Agency's emergency throttle on email stops flow of virus; patch keeps infected computers operating
The Federal Emergency Management Agency's remedy for the "ILOVEYOU" virus
running rampant worldwide was to limit the size of incoming and outgoing
e-mail messages at the agency's national firewall.
G. Clay Hollister, FEMA's chief information officer, said being aware of
the problem early and building that quick fix into the firewall helped limit
the severity of the virus' effect on the agency.
"Our enterprise security manager and national e-mail administrator learned
about it last night, and the first message with it arrived at about 8:30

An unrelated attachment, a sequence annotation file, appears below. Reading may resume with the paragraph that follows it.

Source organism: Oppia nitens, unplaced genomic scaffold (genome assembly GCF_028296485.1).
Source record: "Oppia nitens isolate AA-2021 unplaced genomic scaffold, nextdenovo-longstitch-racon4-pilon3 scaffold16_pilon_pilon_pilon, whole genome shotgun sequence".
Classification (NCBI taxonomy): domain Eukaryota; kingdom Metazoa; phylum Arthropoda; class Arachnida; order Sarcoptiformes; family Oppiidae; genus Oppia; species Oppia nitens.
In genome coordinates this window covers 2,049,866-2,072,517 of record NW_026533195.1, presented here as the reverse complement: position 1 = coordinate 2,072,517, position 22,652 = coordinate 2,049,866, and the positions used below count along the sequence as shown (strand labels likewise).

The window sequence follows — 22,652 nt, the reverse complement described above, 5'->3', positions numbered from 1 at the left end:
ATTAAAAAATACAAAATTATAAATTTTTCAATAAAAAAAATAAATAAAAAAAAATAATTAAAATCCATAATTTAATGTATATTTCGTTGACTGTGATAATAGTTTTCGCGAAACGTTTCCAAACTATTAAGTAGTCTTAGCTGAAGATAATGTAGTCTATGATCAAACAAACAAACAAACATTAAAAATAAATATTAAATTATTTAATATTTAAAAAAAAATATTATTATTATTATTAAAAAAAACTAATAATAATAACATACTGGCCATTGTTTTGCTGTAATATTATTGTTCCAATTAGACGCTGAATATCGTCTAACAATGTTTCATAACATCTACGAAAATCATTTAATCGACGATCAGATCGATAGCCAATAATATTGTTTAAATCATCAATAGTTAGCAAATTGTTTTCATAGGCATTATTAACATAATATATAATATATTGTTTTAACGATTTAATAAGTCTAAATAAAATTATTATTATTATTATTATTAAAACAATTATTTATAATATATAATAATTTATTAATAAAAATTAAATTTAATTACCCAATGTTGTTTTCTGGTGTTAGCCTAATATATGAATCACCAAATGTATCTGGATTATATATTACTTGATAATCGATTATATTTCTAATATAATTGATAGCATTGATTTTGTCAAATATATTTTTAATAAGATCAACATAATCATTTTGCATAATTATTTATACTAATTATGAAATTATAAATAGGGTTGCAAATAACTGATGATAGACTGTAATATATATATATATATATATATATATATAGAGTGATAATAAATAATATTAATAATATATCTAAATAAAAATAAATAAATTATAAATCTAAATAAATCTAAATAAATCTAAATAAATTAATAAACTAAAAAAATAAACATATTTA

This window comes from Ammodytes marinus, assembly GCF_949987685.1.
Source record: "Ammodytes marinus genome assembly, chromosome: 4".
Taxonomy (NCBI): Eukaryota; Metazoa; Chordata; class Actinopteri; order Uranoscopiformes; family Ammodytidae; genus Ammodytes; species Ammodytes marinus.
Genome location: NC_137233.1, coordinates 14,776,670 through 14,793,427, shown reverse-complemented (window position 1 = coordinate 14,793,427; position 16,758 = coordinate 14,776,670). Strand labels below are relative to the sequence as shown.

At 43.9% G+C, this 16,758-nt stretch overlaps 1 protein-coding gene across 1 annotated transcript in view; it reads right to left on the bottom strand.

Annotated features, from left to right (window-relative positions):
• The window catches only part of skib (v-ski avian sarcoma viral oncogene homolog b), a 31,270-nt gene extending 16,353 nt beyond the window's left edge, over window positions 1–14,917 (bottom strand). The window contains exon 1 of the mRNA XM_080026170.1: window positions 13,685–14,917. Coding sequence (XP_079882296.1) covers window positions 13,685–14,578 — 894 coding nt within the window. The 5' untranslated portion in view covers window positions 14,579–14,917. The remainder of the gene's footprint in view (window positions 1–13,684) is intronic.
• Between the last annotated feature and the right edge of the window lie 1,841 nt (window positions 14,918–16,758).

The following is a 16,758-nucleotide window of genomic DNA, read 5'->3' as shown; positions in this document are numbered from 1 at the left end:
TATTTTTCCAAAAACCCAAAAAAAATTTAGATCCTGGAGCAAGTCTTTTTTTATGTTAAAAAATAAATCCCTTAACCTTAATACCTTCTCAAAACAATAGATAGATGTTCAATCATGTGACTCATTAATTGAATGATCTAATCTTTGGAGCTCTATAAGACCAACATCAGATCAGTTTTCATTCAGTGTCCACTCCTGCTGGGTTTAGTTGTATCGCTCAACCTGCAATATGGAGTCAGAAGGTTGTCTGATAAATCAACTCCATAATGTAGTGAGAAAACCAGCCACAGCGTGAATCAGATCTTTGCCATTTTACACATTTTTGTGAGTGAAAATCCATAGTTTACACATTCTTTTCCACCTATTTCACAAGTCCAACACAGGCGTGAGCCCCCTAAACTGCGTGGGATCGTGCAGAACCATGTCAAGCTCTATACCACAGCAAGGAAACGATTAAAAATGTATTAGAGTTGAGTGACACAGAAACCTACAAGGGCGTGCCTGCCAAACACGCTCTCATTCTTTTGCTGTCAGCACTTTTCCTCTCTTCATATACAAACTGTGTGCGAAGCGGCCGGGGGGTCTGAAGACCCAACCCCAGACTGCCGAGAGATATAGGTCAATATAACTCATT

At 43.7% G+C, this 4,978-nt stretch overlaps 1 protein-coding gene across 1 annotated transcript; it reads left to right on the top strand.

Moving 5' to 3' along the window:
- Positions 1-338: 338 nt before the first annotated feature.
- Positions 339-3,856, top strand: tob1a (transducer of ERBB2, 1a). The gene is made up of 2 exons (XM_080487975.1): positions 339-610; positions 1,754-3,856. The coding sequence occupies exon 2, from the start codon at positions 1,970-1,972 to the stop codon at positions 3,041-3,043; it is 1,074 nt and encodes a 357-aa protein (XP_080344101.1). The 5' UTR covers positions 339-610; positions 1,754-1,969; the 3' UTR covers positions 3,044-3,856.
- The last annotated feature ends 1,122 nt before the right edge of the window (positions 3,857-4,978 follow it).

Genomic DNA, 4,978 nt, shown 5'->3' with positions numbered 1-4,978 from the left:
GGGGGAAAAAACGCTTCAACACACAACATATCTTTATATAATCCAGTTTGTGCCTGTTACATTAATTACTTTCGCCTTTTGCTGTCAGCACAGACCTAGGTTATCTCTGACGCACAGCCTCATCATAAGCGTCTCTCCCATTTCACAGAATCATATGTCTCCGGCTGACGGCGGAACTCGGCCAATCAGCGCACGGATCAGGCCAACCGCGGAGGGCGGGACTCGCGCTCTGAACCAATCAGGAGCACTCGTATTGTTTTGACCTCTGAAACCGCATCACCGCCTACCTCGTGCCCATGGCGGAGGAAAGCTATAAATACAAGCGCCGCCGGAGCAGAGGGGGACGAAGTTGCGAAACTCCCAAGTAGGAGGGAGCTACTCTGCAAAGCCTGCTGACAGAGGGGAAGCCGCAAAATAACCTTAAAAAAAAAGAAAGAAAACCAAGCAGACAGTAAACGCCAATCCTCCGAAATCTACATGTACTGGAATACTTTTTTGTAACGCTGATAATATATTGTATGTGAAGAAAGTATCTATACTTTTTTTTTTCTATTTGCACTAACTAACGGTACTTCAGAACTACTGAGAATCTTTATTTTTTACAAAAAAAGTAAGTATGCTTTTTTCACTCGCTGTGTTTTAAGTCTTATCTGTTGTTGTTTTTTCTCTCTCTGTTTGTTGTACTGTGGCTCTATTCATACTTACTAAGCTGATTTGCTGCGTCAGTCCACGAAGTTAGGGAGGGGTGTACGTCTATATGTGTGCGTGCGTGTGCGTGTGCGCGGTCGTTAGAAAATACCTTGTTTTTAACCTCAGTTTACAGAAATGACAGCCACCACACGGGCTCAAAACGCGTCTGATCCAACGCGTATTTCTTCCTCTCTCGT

this morning," Hollister said. "At 8:32 a.m., a throttle was built into
our national firewall that limited any messages in or out to 10K...since
they knew the message itself was about 15K."
Hollister said FEMA only had to shut down one of its 20 exchange servers,
which happened at 8:47 a.m., and the server was back up and running at 9:27
a.m. He said the firewall limits were taken off by 1:30 p.m., and only 145
machines were affected out of the agency's more than 3,000 machines nationwide.
FEMA used a patch from Symantec Corp., which the agency downloaded at about
10 a.m. The patch encapsulates the infected files so that even the 145 infected
machines are still operational, Hollister said.
"The smartest thing they did, and what made all the difference, was putting
that throttle in our national firewall at Mount Weather, [Berryville, Va.,]"
he said. "It stopped it from propagating in or out."
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